When I went to the advanced search, and put in mpg and luxury, Lexus was the only hybrid listed. When I was driving it on the interstate, the light that showed it was being green came on for a while a few times, so it can happen on the interstate with the right kind of array. I am still torn between being frugal and treating myself once to a luxury car while I can still drive! :wink: I’m going to explore more on the Advanced Search.

I understand you comments with your driving experience and how a Fusion would be appealing. But, if you’re looking over economy long term, it’s difficult for a Ford product to compare with the track record of a 4cyl Camry, whose mileage is superior to most cars in it’s class and an excellent ride comfort. I see little advantage in buying hybrids in the intermediates over 4 cyl options, especially with a Camry and wonder why that was not a consideration.

Take extended test drives in both, pay particular attention to the amount of room in the Lexus compared to the Fusion, there’s no way anyone but you and your husband can judge which is more comfortable. Don’t pay much attention to the ‘Lexus experience’, you’ll spend next to no time at the dealer once you buy the car. I’m seriously considering a Fusion hybrid to replace my Lexus ES300, but you need to decide on which is best for you, not which has the best image. The Lexus hybrid is no different once you get below the skin, really. You can get a very nicely-optioned Fusion.

I agree with you. Comfort will be the key. But resale value is also a consideration. An unknown for the new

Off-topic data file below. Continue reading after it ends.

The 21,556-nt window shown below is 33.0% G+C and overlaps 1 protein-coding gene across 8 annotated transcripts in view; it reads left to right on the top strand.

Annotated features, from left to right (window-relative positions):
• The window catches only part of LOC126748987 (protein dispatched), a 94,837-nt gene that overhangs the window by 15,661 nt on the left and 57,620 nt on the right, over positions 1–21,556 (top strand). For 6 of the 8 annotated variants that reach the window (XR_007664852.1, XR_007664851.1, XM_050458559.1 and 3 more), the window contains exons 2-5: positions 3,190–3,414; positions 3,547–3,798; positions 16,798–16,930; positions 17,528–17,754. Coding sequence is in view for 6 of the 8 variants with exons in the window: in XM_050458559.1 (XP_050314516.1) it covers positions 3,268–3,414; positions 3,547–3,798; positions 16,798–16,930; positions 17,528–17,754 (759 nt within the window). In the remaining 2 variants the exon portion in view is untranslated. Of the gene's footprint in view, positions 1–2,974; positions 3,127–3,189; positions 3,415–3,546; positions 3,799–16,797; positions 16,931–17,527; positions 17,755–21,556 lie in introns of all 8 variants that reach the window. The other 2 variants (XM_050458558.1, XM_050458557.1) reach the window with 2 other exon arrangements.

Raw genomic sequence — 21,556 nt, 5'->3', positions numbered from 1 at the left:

Lexus small car. We’ll be driving tomorrow.
Thanks to all.

How long do you plan on keeping the car that resale value comes into play?
If you think you’ve found “the one”, then why not keep it until it costs more to replaces parts than new car payments every month/year.

Well, my husband made a special effort–extraordinary effort–to test drive cars. He liked the Fusion, but we were amazed at how much the cameras on the Lexus helped him NOT experience pain when turning his neck, shoulders, arms when backing up and even pulling out. This feature alone is worth a LOT to him. Almost incalculable in OUR specific case, for his needs. We usually keep our cars a long time. 8-12 years. The minivan that is giving us trouble is, indeed, costing more than most car payments now, and is 8+ years old. I will take the back seats out, lay down plastic and use it as a truck full time and hope that local driving is less likely to cause me to be stranded. It has been well-maintained, so it might keep going a while. The Lexus 250h was so comfortable for my husband, we went for it. All of your suggestions were much appreciated, and were factored in to our thoughts. Many thanks.

When people wonder why they offer models with these seemingly opulent and unnecessary features, yours is a revealing story. I congratulate on your choice and commend you for your efforts on behalf of your husband’s needs.
Thank you !